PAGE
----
In that first room, La Mill was serving cookies. I was a little let down that they didn’t have something better, and same at Beacon that had a simple snow pea and cheese salad. Then Providence has desserts only (which I came back for – not really my cup of tea). But then I hit Angeli and they had beet gnocchi over their insalate forte which are my two favorite menu items there. In addition, we met Evan Kleinman so it was nice to finally meet the woman who owns the place. That’s a regular haunt for us.

In that first room was also Renu Nakorn, who probably wins the prize for being most ready for the crowds. The food was good – the spicy, cold beef salad was fragrant and full of herbs. Definitely a winner.

Probably the second longest line of the festival was here, and I waited in it, and was rewarded. It was for Animal, and they were serving their pork belly with peanuts, scallions, kimchee (gone by the time I got there) and an asian sauce. I still don’t know how they do it, but it’s crispy and still falling-apart. They’ve got this down. I spoke to one of the owner/chefs – he had on the t-shirt from Au Pied du Cochon in Montreal, which has a very similar menu and vibe.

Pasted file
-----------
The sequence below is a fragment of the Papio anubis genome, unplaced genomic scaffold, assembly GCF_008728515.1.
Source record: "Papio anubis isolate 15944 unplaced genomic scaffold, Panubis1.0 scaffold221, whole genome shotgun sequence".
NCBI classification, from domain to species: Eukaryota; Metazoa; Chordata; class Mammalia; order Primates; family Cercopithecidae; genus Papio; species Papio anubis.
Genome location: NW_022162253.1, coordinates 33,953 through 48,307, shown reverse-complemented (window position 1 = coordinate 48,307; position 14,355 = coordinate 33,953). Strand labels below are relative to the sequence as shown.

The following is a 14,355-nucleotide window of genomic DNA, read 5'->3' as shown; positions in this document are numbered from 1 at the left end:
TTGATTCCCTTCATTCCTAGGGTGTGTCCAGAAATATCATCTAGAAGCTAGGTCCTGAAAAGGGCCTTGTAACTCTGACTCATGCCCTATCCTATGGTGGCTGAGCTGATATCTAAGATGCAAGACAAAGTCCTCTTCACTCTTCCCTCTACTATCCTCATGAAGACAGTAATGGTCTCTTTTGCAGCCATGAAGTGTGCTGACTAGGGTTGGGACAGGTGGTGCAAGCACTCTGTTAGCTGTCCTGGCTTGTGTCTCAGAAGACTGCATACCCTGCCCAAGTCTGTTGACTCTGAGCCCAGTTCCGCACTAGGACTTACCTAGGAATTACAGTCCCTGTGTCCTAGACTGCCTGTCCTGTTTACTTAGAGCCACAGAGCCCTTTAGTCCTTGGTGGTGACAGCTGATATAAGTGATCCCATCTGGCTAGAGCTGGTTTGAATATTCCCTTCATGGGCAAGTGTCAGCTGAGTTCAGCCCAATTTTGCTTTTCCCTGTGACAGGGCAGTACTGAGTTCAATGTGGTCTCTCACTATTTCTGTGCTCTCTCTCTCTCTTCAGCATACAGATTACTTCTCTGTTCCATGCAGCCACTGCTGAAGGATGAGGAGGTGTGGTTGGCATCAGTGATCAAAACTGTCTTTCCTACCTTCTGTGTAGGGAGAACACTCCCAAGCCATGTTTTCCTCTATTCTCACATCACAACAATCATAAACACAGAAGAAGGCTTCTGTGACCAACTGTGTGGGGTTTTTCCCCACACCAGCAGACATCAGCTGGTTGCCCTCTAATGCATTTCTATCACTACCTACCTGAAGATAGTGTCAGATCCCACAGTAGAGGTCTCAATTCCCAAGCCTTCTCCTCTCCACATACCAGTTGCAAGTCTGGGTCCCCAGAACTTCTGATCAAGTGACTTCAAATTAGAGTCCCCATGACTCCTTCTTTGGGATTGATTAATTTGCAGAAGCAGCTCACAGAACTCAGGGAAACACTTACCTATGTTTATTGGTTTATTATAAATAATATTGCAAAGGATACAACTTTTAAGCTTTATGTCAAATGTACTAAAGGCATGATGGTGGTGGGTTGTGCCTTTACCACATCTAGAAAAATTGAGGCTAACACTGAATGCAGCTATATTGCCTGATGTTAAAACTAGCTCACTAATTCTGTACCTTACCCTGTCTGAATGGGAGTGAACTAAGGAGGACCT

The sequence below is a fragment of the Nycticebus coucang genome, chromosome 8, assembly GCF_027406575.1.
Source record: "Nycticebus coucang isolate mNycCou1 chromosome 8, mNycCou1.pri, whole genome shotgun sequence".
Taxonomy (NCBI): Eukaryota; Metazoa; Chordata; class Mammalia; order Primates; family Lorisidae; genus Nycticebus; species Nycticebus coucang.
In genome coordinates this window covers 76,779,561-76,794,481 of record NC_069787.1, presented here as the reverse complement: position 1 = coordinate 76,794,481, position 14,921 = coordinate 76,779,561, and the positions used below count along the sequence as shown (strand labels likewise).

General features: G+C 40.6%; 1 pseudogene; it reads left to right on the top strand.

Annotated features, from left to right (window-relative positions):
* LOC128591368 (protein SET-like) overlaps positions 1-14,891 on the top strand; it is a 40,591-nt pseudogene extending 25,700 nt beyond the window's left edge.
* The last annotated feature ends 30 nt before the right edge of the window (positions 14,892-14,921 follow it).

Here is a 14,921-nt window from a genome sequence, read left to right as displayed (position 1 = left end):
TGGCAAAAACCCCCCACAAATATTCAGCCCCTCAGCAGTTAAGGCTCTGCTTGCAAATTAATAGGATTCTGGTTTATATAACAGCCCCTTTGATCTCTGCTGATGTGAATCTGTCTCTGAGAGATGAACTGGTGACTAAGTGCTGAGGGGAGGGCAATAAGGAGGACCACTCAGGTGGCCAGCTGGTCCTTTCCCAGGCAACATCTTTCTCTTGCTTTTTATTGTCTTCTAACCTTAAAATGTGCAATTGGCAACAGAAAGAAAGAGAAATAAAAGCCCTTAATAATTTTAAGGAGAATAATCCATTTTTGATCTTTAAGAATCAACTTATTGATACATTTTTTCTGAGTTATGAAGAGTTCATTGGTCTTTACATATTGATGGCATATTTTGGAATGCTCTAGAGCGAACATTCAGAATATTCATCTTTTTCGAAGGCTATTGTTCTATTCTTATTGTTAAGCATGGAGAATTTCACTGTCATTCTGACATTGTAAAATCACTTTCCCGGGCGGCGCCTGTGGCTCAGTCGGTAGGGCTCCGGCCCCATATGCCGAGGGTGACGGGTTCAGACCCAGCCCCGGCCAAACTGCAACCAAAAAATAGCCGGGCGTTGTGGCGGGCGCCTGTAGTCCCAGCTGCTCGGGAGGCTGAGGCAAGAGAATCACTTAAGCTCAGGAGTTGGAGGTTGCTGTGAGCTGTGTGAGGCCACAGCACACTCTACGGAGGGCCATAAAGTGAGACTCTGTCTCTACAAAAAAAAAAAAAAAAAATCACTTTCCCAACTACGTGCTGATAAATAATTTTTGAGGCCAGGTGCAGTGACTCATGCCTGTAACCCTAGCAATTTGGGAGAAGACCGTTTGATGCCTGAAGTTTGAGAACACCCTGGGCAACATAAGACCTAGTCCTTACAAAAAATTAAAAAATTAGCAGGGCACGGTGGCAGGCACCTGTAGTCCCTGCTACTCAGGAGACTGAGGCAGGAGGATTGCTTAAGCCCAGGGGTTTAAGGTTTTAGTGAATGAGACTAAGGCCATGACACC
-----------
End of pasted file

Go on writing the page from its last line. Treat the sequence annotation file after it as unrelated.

Then you go into a lounge with the other cash bar and the bottles of Fiji water and all the Pom drinks. I think they’re owned by the same woman (Linda Resnick?) and she really knows how to market. These have to have the cheapest ingredients on the planet, but a good story, and she makes a fortune off them.

OK – the next room has the longest line: Mozza, with Nancy Silverton dishing out burratta with pesto and roasted tomatoes (still on the vine). No question, excellent. The pesto wasn’t so strong as to overwhelm the cheese. And, maybe because we go there early, but the portion was really generous.